3,195 children killed in Gaza surpasses annual number of children killed in conflicts globally since 2019

3,195 children killed in Gaza surpasses annual number of children killed in conflicts globally since 2019

Save the Children:

The number of children reported killed in Gaza in just three weeks has surpassed the annual number of children killed across the world’s conflict zones since 2019, Save the Children said.

Since October 7, more than 3,257 children have been reported killed, including at least 3,195 in Gaza, 33 in the West Bank, and 29 in Israel, according to the Ministries of Health in Gaza and Israel respectively. The number of children reported killed in just three weeks in Gaza is more than the number killed in armed conflict globally—across more than 20 countries—over the course of a whole year, for the last three years.

Children make up more than 40% of the 7,703 people killed in Gaza, and more than a third of all fatalities across the occupied Palestinian territory and Israel. With a further 1,000 children reported missing in Gaza assumed buried under the rubble, the death toll is likely much higher.

On Friday, Israeli forces announced “expanded ground operations” in the Gaza Strip, with Save the Children warning it will bring more deaths, injuries, and distress while calling for an immediate ceasefire. [Continue reading…]

Catherine Russell, the executive director of UNICEF, writes:

The true cost of the violence in Gaza and Israel will be measured in children’s lives—those lost to the violence and those forever changed by it.

Less than three weeks on from the horrific attack inside Israel and the start of daily bombings of the Gaza Strip, the devastating tally in Israel and Gaza is quickly adding up. More than 2,700 Palestinian children have been killed and nearly 6,000 injured, according to Gaza’s Ministry of Health, for a shocking average of more than 480 child casualties per day.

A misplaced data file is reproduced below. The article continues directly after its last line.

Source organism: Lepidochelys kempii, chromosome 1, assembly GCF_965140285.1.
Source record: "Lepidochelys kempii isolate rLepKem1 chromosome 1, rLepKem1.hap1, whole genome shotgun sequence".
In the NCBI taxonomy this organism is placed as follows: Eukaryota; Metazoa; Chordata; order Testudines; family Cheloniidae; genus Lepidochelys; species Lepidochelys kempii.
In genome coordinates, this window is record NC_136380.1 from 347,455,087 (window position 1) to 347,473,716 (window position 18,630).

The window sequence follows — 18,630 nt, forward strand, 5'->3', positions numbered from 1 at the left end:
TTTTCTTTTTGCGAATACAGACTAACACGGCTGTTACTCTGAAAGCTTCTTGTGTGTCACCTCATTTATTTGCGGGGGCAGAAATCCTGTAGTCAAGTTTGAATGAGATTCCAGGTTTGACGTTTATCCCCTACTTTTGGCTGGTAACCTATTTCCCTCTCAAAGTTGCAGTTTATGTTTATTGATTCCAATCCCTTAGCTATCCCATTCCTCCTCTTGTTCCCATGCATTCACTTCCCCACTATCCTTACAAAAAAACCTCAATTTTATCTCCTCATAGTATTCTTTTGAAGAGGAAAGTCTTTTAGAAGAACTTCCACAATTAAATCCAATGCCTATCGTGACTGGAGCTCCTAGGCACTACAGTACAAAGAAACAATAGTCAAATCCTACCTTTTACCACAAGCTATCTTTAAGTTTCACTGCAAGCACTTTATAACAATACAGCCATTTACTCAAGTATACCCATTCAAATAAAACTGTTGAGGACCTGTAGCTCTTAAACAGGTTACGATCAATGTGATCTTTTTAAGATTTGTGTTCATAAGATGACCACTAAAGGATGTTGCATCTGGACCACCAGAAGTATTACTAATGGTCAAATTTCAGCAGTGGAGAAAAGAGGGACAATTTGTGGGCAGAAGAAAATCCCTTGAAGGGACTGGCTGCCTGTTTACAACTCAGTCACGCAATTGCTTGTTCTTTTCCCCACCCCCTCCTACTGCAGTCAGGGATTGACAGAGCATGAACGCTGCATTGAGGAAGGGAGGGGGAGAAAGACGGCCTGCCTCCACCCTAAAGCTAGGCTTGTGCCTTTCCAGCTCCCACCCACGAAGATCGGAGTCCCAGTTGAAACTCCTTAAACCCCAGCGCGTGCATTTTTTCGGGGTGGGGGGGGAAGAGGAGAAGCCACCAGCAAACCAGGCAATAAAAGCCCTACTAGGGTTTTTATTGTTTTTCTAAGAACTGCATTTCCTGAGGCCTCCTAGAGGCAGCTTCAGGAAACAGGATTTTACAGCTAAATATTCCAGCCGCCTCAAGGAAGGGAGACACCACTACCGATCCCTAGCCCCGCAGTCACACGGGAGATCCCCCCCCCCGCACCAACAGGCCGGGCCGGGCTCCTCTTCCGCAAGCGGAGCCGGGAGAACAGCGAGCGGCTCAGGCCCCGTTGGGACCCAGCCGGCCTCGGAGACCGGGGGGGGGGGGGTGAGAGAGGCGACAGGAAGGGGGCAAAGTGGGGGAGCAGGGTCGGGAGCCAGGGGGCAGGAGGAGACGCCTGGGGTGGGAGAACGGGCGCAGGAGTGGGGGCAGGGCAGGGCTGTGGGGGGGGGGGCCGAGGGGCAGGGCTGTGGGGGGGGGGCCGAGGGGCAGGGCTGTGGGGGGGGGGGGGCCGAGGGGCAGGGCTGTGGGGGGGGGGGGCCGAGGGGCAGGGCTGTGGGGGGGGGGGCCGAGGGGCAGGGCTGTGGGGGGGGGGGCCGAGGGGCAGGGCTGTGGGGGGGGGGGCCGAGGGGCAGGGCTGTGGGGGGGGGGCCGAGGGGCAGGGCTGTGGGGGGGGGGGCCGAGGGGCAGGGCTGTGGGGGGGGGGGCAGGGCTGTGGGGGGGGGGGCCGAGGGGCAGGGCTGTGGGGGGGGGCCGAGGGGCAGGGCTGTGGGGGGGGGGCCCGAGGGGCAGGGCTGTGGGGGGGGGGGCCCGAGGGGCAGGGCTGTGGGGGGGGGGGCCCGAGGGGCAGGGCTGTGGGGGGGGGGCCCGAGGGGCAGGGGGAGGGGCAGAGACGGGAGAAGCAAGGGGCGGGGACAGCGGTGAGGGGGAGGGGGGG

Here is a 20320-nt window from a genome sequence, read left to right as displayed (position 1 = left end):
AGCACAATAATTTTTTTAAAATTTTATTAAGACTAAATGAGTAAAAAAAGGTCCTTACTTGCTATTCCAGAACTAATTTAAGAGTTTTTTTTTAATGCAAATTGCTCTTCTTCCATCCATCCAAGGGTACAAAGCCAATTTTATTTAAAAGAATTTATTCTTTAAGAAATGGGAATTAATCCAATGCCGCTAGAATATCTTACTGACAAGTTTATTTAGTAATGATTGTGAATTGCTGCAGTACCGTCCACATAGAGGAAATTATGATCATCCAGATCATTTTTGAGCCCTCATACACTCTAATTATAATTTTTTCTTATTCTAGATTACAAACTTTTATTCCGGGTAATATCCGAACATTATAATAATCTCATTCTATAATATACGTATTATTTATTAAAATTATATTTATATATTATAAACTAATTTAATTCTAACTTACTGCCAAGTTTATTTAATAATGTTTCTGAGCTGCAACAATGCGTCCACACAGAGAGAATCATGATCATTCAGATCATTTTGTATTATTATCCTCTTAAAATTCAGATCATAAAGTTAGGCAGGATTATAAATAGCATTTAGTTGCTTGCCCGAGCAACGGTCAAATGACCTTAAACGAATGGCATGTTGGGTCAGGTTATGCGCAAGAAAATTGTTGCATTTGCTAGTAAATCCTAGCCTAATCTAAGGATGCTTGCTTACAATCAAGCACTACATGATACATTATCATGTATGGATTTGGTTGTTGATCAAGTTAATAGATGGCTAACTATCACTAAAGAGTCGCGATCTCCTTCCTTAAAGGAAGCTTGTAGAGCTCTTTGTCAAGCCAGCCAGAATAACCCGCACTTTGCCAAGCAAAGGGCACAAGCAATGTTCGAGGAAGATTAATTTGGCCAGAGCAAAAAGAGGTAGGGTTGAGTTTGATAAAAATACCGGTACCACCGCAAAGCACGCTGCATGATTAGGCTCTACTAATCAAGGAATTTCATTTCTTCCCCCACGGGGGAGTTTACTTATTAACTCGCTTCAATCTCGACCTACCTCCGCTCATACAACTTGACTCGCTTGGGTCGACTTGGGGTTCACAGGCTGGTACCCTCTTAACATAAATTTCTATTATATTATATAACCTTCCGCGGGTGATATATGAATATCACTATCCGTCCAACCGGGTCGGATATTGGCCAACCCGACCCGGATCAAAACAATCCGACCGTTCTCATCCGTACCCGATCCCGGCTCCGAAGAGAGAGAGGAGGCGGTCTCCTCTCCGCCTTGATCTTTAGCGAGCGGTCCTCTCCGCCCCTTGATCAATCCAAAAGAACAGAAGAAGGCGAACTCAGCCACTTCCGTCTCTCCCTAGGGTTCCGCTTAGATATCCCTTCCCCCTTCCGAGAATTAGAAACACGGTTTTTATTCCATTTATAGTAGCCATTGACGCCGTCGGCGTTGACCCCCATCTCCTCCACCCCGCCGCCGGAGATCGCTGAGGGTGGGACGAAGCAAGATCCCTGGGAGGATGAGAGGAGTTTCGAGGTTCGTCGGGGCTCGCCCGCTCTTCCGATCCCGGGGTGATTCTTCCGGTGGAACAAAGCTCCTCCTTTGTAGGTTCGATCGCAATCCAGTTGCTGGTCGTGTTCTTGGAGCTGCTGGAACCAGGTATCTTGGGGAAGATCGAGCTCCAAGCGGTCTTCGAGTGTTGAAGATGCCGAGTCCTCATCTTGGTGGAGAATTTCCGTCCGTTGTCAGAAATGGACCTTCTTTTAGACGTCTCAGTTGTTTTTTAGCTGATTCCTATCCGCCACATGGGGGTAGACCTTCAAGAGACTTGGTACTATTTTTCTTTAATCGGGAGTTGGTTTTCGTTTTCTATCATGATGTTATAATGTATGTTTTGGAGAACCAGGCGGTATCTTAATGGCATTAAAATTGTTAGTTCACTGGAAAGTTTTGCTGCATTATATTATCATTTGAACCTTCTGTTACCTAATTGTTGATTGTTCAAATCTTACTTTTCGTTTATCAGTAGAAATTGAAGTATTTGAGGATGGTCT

More than 30 Israeli children have reportedly been killed, while at least 20 remain hostage in the Gaza Strip, their fates unknown.

Sadly, more suffering and death is on the horizon.

Gaza is one of the most densely populated places on Earth—home to more than 2 million people, nearly half of whom are children. More than 1 million people in the north have been warned to move south, ahead of what is expected to be a wide-scale military operation. But with near-constant shelling, closed borders, and little room for movement, they have nowhere truly safe to go.

Meanwhile, what clean water remains is quickly running out, leaving many Gazans with little choice but to rely on polluted wells. This dramatically increases the risk of waterborne-disease outbreaks. Unless access to safe drinking water is restored, people will die from severe dehydration and illness, with children the most vulnerable.

An initial limited shipment of lifesaving humanitarian supplies has entered Gaza through the Rafah crossing from Egypt. But this is not enough to meet the region’s skyrocketing needs, as supplies of food, water, medicine, and fuel continue to dwindle.

UNICEF has pre-positioned additional emergency supplies for up to 250,000 people at the Rafah crossing that can be brought into Gaza in a matter of hours, with more en route. Our staff have also continued to respond to the crucial needs of children across the Gaza Strip.

But without an end to the violence and full humanitarian access, the cost in children’s lives could grow exponentially.

And even when the fighting stops, the cost to children and their communities will be borne for generations to come. War not only kills people; it kills possibility, slamming the door shut on what might have been. Children who have lost their lives will not grow up to be the people their communities needed them to become.

Children who survive could see their lives irrevocably altered through repeated exposure to traumatic events. Violence and upheaval can induce toxic stress, which can interfere with physical and cognitive development and cause mental-health problems in both the short and long term. Even before this latest escalation, more than 816,000 children in Gaza—three-quarters of its entire child population—were identified as needing mental-health and psychosocial support. [Continue reading…]

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